looking up at the ceiling. "Labeling isn't the only thing that's missing. The lights, and data cables !"
I followed his gaze, and understood. Our first real job of restoring the ship had been to string bundles of cables through every
passage, replacing the old lights, and powering the equipment we had to install to replace the strangely incompatible mechanisms that had so
"Ey .. this is a reet funny place, though but," Barnstoneworth nodded, glancing round nervously. "Best explore - cautious, like.
Ethelred, take lead - tha's had most experience. Two years in that Short-Range Patrol Group, wasn't it ?"
I nodded, looking down the corridor as Barnstoneworth handed me a pair of small offensive grenades and two inoffensive ones. "Lights
down - follow twenty paces behind," I whispered, dropping to all fours. As all but two head-torches were switched off, I closed my eyes and
waited a minute for my vision to adjust before slowly moving off. We had to assume there were foes around that corner, and every corner - and
though they must have heard us open the hatch, there was no reason to let them know we were moving closer.
The corridor seemed longer in the dim light, as I pressed close to the right-hand wall, all senses alert. Rough silcrete underfoot was
lightly scattered with dust and small fragments, grating as I moved .
Taking my cap off, I began to sweep the dust silently from my track ahead, disturbing the debris of years - how many years, I found myself
asking . From near the floor the angles altered subtly, arching higher above me in the dim shadows cast from behind.
At the corner, I halted. Closing my eyes, I scented the air ahead. It was cold, stale air, with no hint of draught against my
whiskers. And faintly, was that same forest-floor scent I had smelled once before on the Vengeance.
Five metres round the corner, the passage ended. There was a door, sealed tight and scrawled with smeared, hastily-scrawled black
runes - and a thing at the doorstep, that my eyes took a few seconds to make sense of. I stood, and waved the party forward, as I switched my
headtorch back on.
"Here's someone who could tell us a lot," I nodded towards the door, breathing easily again. "But I don't think he's going to, somehow."
While Clem and the technicians looked at the sealed doorway, I joined Barnstoneworth and the Professor as we bent over the second
member we had found of the ship's original crew. Moving the husk from the doorstep, we laid him down reverently at the corner of the passage -
and though I say He, there was little more than a skeleton remaining, and neither of us were practiced enough as anatomists to work out more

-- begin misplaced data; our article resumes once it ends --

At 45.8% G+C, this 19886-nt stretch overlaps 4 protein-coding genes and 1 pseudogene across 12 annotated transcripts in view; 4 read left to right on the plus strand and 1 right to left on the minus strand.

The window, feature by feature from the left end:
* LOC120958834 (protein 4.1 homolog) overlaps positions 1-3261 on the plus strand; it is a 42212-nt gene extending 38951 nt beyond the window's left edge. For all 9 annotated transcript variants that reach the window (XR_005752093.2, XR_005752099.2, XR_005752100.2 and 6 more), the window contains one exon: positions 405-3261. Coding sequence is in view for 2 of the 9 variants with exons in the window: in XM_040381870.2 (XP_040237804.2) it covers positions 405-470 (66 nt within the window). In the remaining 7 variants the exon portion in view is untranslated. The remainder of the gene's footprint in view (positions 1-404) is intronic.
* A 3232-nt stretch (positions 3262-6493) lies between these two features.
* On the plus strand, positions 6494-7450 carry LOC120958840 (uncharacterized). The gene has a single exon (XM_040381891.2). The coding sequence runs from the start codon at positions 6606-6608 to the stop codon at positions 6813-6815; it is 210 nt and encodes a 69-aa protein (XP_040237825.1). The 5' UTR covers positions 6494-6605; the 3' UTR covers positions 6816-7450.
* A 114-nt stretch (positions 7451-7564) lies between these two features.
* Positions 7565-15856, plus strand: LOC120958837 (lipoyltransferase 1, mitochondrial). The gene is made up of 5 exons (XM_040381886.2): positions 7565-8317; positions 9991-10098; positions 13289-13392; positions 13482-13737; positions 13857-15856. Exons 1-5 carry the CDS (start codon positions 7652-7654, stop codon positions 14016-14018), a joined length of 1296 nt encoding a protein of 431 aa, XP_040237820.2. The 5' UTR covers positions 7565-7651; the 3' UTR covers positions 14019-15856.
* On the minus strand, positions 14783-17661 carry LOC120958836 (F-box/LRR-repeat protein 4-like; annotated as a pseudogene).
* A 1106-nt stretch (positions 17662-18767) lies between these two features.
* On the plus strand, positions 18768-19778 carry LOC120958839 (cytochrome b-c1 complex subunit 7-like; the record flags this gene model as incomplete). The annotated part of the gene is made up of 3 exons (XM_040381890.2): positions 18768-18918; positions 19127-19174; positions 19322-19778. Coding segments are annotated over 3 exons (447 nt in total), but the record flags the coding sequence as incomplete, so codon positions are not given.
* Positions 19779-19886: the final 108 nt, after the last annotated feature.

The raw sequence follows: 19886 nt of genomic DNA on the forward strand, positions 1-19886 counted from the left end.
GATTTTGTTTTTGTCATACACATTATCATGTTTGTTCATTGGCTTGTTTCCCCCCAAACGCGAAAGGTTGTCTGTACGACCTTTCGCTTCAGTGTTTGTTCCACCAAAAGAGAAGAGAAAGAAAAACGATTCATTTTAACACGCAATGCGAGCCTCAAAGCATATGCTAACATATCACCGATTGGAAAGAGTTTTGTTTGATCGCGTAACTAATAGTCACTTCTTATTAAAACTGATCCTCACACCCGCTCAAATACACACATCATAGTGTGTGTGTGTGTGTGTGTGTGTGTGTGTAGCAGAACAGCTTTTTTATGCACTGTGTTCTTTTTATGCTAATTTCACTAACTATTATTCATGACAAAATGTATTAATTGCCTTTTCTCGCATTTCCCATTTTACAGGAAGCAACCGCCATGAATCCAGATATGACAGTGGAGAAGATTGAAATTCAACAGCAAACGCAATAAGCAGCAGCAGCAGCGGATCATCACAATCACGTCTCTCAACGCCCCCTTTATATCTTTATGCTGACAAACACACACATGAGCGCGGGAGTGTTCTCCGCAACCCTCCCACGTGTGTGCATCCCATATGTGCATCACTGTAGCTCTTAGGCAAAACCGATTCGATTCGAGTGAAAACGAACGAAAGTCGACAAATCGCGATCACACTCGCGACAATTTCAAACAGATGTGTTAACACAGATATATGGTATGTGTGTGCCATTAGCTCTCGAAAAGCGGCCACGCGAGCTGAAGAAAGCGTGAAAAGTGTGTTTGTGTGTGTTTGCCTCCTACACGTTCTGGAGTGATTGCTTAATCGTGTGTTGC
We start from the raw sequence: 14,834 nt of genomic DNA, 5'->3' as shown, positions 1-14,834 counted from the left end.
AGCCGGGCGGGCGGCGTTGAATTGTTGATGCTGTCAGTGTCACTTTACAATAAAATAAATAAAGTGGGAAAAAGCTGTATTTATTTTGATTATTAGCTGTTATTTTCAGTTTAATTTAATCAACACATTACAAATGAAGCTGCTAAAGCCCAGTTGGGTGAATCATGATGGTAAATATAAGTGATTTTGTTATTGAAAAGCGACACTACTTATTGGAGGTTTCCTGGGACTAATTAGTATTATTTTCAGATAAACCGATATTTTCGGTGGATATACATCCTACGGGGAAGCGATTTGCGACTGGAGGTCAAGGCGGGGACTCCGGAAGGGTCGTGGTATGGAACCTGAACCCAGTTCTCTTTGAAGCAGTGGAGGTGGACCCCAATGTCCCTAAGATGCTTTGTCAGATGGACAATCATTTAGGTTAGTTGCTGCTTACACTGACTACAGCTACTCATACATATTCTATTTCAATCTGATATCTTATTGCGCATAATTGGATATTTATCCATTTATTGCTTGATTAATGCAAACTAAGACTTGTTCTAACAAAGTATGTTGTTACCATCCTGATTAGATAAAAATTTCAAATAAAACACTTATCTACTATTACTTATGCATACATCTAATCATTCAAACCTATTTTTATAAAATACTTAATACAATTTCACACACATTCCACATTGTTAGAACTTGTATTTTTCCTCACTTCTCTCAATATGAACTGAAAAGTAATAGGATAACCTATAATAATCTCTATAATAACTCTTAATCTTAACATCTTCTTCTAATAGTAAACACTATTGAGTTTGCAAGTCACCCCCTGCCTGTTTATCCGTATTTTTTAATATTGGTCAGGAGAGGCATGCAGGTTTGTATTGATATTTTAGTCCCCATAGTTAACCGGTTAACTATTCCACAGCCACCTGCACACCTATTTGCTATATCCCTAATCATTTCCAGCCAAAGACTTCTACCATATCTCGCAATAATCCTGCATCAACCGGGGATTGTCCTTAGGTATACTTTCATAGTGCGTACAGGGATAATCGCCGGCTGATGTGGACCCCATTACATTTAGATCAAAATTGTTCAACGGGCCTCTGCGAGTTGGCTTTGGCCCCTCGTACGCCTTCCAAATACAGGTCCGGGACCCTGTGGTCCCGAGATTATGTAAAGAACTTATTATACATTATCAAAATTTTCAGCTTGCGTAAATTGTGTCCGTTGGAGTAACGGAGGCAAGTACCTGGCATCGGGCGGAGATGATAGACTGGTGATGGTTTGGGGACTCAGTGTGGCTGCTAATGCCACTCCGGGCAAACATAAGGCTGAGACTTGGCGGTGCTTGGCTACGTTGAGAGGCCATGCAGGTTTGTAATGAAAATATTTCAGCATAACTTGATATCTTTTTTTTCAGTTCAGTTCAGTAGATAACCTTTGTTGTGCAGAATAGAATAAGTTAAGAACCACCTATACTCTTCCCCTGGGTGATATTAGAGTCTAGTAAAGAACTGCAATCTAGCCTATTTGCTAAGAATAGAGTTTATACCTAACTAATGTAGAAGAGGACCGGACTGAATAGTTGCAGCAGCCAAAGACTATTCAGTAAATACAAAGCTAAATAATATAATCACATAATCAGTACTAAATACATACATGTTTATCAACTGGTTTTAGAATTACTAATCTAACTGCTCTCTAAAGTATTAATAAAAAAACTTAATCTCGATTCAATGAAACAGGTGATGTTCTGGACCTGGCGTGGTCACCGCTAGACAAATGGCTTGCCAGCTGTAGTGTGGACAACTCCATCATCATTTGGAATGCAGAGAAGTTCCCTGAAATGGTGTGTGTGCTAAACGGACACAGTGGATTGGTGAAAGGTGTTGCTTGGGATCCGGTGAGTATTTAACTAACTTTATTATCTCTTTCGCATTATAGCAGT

than the species.
"Another wolf, like you," the Professor nodded to me. "Same general uniform as the one we found in that crystal chamber, on the
steel throne - but this is a trooper. Look," he pointed to a breastplate and helmet, still strapped onto the brittle body "What sort of ...
threat would you design these against ? Black steel, not kevlar - covered in runes and lots of black spiky bits."
Barnstoneworth's eyes widened. He nodded towards the door, where similar runes were smeared. "Aye, Prof - there's things tha'
fights off with blood-graven runes, that laughs at rifle fire." He paused. "Think on it. He's only one we found here - mebbe the last one
left. Gets in here, badly wounded, can't go down to A deck wi' reactors running. So he seals t'door, writes a last-ditch protection in
chap's own blood, like enough. There's dark stains all around t'floor, see ? An' there he waits for rescue, mebbe. " He looked down at the
shrunken form, bleached fur seemingly shrink-wrapped on the bones. All those years he had lain there, and no help had come.
Reverently, we searched the mummified form. There was a plastic wallet in an inner pocket, though the body's decay had soaked and
rotted its papers years ago. Suddenly, I noticed a plastic edge in the corroded mass of cellulose. Wordlessly, I slit it free and looked at it.
"It's a photograph - a holiday snap ?" I blinked, showing it round. It was stained, but just legibly a snow scene, of six heavily-
insulated canines standing on a snowy peak. The distant view was simply snow and icefields, stretching out as far as we could see.
"Gizzit," Barnstoneworth reached for it. He unclipped the rum flask at his belt, and dampened the old film a little. Frowning, he
scrubbed at the image with a striped finger. "Tha' sees, lad ? Aurorae Borealis, thought I could see summat
behind 'em. Could be folk from Greenland Anarchist Non-State, reckon. Or ..." he stopped, his brow furrowed. "Thing is, they weren't set up back then. "
"There's an Aurora Australis at the South Pole, too," the Professor reminded us. He rummaged further, his dextrous primate fingers